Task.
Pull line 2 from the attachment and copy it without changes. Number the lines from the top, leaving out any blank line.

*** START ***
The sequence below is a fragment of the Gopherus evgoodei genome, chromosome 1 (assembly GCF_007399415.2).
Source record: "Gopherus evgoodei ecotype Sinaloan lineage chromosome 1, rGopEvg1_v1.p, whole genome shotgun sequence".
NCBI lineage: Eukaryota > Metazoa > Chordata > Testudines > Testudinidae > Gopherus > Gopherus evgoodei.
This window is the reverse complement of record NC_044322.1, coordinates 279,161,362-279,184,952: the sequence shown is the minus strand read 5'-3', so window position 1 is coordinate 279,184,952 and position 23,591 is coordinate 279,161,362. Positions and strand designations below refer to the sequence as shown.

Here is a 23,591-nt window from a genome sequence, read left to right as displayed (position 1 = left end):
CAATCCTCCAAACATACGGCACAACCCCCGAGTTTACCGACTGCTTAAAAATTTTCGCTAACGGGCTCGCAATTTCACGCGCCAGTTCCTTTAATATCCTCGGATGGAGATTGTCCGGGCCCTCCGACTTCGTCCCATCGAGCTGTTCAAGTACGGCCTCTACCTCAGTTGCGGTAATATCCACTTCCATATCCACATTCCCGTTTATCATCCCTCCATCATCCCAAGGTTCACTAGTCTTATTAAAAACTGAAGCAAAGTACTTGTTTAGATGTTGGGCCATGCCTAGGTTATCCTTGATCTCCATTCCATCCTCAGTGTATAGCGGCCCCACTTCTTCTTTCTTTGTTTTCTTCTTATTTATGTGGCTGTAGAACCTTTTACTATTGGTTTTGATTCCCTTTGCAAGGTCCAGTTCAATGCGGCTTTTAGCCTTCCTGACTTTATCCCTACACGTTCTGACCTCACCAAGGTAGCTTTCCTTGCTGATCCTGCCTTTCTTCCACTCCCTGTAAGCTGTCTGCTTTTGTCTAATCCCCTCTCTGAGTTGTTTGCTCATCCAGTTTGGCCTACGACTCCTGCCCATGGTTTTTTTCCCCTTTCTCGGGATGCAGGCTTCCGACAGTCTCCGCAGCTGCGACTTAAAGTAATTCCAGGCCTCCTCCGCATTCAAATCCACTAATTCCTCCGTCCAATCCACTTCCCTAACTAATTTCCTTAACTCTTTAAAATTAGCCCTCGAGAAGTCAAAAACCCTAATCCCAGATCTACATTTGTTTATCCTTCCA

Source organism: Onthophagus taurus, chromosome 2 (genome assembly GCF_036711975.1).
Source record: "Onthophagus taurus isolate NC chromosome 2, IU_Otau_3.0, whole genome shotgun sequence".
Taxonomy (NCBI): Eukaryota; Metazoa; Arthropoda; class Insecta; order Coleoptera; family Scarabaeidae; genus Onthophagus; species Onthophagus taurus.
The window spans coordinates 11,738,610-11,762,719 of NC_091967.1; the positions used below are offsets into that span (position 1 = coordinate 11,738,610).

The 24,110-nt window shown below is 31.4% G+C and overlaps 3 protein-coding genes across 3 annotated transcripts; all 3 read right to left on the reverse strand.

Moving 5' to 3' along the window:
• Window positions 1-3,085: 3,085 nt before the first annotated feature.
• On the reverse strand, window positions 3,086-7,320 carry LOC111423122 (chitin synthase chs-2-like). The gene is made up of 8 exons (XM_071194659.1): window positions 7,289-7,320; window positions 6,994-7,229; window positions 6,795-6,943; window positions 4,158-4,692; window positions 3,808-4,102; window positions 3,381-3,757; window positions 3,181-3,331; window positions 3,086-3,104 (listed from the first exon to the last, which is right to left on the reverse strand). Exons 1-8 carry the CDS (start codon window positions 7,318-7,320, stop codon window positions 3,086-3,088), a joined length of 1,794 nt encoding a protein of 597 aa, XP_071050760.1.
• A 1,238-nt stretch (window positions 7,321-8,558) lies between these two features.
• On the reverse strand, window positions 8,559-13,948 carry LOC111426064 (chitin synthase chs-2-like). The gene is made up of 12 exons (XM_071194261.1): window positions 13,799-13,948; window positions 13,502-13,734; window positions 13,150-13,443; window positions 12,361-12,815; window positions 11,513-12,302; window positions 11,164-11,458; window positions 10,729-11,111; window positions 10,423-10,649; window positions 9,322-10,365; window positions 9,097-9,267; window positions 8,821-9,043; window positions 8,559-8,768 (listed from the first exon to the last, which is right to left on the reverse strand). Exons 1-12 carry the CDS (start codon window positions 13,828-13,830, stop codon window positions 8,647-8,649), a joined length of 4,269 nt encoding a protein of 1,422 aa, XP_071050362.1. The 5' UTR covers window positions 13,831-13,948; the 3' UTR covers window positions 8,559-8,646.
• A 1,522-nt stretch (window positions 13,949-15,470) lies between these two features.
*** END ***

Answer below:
Source record: "Gopherus evgoodei ecotype Sinaloan lineage chromosome 1, rGopEvg1_v1.p, whole genome shotgun sequence".